If you're sure you have the right disk/partition, you can then repeat typing

select partition # <ENTER>
delete partition <ENTER>

until all partitions are removed from that drive (you may need to type delete partition override for protected partitions).

Once the drive is empty, exit diskpart and remove the drive. Wait at least 5 minutes, then re-insert the drive. DO NOT CLICK FORMAT – this will most likely re-create the problem. Instead, enter diskpart again, and select the disk. Then type

create partition primary <ENTER>

Once you have created the partition, exit diskpart and, in the command promt, type

diskmgmt.msc <ENTER>

This will provide a reliable way to create a FAT32 partition. On the drive you would like to format (NEVER TOUCH DISK 0!), right click and select format. The allocation unit size option should be default, and the File System option should be set to FAT32. The format may take a while, depending on the disk size, be patient.

This should fix partition troubles on any readable USB flash drive.

  • 10
    This is a really good answer. I've always prefer to do all by my self not with third-party tools that i do not have control of. Thanks.
    – mnmnc
    Nov 5, 2013 at 15:27
  • 10
    Why we should wait for 5 minutes?
    – frogatto
    Jun 17, 2014 at 9:11
  • 1
    Didn't wait, my house wasn't set on fire. Other than that, thanks, it worked! Nov 24, 2015 at 21:50
  • 7
    Note: you may need to type delete partition override for protected parititions Jan 15, 2016 at 9:11
  • 3
    This worked even without closing and restarting diskpart. I successfully created the partition in diskmgmt after just deleting partitions. Jan 15, 2016 at 9:11

When re-formatting the "drive" you're actually only formatting a partition on the drive. You need to use the diskpart utility to remove the partitions and create 1 single partition covering the full volume.

diskpart can be a bit dangerous, because if you pick the wrong disk or partition, you can remove partitions/disks/etc. that you didn't want to remove, and lose all data on your machine. Proceed with extreme caution!

  1. Open up a command prompt as administrator (open the Start menu, search for "Command Prompt", right-click and select "Run As Administrator". You'll get a black text-only window that pops up.

  2. Type diskpart and press Enter. You'll end up with a new prompt that looks like this:

  3. Type list disk, and you'll get a listing of all drives on your machine.

  4. Type select disk # to select a disk, where # is the number of the disk you want to edit.

  5. Then type list partition to get a listing of all partitions on the disk.

  6. If you're sure you have the right disk/partition, you can then type select partition # and delete partition until all partitions are removed from that drive.

  7. Once they're all removed, type create partition primary to create a new partition that covers the entire drive. Alternatively, at this point you can create multiple primary partitions of varying sizes as needed by appending SIZE=# (in MB) to the end of the create partition statement. Not specifying a size will use the entire disk.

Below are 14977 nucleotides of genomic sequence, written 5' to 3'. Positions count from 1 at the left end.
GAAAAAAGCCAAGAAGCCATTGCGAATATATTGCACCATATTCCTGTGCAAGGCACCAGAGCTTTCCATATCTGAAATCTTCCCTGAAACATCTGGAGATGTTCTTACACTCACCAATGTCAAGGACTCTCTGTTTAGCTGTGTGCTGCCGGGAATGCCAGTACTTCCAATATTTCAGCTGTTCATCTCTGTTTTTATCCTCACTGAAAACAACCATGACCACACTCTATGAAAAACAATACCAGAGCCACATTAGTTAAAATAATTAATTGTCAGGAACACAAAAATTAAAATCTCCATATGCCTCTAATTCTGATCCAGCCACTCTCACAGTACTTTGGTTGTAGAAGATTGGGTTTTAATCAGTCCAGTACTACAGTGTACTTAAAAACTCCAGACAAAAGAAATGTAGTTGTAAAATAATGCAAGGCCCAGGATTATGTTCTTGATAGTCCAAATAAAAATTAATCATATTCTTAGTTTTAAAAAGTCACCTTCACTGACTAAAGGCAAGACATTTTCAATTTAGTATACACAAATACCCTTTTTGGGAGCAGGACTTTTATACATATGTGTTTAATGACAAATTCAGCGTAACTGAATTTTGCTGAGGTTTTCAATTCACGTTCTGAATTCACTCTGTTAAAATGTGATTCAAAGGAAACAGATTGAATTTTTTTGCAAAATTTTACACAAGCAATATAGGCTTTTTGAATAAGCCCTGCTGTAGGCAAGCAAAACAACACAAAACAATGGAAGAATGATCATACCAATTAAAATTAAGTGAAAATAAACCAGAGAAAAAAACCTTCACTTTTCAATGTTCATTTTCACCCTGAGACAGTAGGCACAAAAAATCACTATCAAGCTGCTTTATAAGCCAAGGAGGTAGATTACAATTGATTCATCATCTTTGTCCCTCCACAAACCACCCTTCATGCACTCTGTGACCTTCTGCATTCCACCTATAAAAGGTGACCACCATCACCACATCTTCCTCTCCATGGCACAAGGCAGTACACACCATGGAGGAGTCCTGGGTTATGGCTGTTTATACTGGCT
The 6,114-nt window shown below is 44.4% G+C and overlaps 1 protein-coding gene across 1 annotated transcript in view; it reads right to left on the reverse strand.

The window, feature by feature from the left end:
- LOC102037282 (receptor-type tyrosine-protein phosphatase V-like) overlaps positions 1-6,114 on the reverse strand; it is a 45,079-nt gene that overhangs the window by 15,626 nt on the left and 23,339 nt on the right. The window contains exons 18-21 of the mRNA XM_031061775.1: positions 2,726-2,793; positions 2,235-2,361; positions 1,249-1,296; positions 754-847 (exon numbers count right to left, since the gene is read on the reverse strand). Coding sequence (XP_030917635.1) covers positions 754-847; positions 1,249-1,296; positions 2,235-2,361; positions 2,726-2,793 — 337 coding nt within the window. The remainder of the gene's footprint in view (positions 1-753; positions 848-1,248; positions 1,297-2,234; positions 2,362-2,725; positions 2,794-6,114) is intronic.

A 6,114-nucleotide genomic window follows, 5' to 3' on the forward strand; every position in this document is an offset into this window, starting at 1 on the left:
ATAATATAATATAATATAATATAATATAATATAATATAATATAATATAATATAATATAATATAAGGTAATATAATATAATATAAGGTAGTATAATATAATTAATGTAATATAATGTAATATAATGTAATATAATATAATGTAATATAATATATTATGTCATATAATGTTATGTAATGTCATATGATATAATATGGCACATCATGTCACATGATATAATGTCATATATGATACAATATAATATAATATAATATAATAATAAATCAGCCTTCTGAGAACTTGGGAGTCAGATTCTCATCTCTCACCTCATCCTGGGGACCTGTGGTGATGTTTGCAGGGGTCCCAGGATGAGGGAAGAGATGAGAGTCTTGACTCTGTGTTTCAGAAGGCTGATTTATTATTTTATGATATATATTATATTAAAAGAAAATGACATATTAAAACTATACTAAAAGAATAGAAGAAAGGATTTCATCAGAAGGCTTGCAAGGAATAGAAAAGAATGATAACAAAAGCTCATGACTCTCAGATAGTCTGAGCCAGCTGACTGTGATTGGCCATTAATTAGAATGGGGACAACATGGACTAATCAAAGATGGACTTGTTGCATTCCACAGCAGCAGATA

8. Once the partition is created, type exit twice (to exit diskpart, and then to close the command prompt) and then use the format option to format that blank partition.

  • 3
    You can just do this from the Disk Management console if you'd rather not fight with a command line. It's safer for the uninitiated.
    – Shinrai
    Jan 25, 2012 at 15:22
  • 2
    I'm a command-line junky... I admit. That... and sometimes the windows disk-management utility won't allow you to do some things.
    – TheCompWiz
    Jan 25, 2012 at 15:24
  • 2
    @Shinrai Sadly, the Disk Management Console doesn't let you mess with partitions on thumb-drives. It is hard-coded to only allow 1 partition on removable storage.
    – TheCompWiz
    Jul 10, 2013 at 13:10
  • ... but then again... Windows doesn't understand multiple partitions on a single removable drive either...
    – TheCompWiz
    Jul 10, 2013 at 13:11
  • 1
    On step 6: If select partition ### responds with There is no partition selected. even though the partition number exists, the partition may be corrupt. In this case, to clear out the partition, you will need to (cautiously!) enter clean -- this should reset all partitions.
    – Jonathan
    Nov 18, 2015 at 23:45

Use this empty bootsector program if you want to reformat your device when you have written multiple partitions on you flash drive and Windows doesn’t recognize the full device size anymore. Just restore it in device mode

  • 2
    Most straight forward solution. The court answer does not explicitly state that you need to use a tool that writes the image into the USB drive. You can use the USB Image Tool that can downloaded from that page, or Win32DiskImager is a popular choice. Jan 1, 2016 at 15:18

If something is wrong with the partitions then you need to change them.

  • Open your startmenu and search for diskmgmt.msc to open the partition manager,
  • Select the usb device
  • Delete all the partitions you don't want (preferably the ones from your usb drive),
  • Create one big partition (if you want to use it on other operating systems choose exFat or FAT32),
  • Format the new partition.
  • 3
    Under some circumstances (I'm not sure what they are) the option to delete the primary partition is missing. I had to use BootIce as per @thane's answer to wipe all partitions
    – Basic
    Nov 8, 2012 at 2:10
  • These instructions may work for normal hard drives, but I do not think they work for drives that Windows detects as removable. Feb 27, 2013 at 22:34